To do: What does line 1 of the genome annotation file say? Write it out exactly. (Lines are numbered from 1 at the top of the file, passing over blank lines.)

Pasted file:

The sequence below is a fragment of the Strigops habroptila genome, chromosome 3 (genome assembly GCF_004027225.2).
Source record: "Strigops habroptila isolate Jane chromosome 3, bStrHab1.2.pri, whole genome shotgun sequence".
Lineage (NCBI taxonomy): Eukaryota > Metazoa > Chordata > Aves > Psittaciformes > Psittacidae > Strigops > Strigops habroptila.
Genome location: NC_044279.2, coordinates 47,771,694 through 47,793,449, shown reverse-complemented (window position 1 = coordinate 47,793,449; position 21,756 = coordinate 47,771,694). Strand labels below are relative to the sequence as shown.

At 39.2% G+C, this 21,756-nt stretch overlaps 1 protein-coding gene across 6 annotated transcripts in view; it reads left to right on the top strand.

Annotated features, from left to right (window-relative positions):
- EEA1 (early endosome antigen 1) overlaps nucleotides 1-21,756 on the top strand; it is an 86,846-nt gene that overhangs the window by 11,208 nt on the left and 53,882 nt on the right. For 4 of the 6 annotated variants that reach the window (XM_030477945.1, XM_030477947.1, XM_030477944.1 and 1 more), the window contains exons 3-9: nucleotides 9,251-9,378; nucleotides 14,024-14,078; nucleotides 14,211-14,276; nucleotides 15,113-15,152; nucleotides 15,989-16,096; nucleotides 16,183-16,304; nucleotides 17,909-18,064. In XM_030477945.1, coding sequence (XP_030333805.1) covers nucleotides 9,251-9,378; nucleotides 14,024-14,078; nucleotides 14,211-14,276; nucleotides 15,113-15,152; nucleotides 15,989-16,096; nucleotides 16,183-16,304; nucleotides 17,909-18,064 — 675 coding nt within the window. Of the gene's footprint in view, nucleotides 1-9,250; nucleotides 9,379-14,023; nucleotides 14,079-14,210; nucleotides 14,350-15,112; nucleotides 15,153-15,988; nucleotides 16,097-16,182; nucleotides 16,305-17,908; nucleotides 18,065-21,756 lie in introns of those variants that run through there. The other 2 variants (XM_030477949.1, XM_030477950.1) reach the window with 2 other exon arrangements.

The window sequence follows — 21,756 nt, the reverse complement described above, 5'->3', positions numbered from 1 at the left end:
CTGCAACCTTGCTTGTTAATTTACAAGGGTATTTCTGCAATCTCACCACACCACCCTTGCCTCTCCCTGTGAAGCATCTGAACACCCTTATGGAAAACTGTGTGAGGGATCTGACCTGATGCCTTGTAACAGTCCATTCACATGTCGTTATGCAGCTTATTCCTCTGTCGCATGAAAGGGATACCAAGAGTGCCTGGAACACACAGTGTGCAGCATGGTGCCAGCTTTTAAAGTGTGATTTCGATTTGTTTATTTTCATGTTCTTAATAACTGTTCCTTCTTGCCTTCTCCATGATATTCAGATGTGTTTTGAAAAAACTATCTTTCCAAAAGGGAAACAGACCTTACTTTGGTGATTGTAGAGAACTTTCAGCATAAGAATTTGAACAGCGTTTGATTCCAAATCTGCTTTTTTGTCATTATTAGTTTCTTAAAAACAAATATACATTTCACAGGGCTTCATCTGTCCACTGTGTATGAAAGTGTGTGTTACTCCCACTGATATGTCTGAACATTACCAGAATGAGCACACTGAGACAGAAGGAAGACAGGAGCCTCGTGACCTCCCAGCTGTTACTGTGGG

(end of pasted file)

The sequence below is a fragment of the Strigops habroptila genome, chromosome 3 (genome assembly GCF_004027225.2).